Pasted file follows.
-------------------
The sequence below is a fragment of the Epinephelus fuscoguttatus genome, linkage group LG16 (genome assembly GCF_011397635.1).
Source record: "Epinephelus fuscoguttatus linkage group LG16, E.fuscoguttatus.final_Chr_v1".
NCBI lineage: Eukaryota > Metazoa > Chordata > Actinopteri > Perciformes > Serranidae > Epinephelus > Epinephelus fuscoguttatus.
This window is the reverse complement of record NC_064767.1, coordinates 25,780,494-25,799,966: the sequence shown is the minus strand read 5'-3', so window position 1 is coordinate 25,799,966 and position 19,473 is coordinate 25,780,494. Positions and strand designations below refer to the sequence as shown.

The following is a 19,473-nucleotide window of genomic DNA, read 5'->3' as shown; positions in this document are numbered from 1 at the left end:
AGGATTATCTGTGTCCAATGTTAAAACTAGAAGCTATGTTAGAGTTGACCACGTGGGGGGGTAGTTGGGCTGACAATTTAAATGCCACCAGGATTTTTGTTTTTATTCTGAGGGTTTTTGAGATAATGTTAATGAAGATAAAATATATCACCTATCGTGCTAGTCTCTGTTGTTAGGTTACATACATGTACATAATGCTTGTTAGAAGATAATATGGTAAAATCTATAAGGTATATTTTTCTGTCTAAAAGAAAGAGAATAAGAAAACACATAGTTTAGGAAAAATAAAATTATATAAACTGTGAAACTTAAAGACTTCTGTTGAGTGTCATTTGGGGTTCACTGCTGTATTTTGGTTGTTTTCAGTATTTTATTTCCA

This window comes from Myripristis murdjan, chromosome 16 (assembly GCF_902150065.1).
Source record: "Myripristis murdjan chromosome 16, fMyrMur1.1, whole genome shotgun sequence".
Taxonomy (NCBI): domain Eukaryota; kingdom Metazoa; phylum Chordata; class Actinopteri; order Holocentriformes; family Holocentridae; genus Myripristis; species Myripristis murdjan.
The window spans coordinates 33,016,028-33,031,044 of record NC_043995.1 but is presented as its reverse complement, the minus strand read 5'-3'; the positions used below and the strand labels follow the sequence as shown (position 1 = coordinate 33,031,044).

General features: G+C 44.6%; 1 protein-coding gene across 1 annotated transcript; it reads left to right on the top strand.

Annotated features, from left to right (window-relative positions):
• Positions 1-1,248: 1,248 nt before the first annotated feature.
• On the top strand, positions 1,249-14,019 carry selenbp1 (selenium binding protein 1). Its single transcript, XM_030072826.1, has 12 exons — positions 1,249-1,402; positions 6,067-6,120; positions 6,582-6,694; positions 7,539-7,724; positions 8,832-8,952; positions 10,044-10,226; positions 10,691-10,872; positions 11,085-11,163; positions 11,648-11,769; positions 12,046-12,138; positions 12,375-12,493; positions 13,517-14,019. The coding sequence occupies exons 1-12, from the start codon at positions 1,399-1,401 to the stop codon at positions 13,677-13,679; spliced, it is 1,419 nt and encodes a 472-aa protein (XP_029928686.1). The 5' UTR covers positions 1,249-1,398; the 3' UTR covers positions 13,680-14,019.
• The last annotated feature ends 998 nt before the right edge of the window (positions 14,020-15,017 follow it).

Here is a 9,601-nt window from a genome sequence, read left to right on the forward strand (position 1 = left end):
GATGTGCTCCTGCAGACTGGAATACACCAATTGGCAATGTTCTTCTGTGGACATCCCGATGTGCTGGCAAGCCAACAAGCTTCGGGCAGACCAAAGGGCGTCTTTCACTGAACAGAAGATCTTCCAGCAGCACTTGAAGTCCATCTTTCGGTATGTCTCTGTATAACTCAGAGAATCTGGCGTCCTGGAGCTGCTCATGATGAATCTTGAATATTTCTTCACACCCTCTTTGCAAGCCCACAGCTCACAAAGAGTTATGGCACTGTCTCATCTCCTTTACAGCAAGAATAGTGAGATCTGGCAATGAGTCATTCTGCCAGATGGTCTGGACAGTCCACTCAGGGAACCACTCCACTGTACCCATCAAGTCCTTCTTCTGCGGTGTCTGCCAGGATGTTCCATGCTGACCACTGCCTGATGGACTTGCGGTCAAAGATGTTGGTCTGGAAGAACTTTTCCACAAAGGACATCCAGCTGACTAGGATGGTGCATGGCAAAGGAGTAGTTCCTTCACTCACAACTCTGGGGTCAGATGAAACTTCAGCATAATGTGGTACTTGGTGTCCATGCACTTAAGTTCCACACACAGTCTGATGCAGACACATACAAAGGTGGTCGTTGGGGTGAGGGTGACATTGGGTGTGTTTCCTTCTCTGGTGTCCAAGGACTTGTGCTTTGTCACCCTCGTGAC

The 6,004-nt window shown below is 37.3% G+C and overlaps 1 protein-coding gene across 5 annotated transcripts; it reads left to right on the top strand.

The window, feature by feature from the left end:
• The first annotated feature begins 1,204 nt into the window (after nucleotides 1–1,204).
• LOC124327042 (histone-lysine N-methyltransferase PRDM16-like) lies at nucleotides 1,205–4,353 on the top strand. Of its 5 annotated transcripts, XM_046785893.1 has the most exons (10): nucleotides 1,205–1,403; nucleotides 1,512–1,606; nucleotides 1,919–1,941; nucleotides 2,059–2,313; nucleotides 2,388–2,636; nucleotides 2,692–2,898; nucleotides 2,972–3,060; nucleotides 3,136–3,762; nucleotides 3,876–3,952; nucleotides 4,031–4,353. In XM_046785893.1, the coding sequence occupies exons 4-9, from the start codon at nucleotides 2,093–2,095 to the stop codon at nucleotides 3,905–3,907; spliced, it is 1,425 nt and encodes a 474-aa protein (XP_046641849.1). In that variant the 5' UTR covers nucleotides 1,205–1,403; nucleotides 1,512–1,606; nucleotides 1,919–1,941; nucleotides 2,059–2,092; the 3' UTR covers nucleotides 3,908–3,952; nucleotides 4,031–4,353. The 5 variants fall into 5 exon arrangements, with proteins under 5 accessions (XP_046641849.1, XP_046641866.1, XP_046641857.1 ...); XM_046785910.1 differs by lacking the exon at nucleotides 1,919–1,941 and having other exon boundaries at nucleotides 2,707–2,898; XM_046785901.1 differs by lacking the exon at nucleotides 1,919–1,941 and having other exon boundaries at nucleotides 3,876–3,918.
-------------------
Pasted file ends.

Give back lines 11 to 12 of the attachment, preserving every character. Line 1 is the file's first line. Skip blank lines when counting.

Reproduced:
General features: G+C 44.6%; 1 protein-coding gene across 1 annotated transcript; it reads left to right on the top strand.

Annotated features, from left to right (window-relative positions):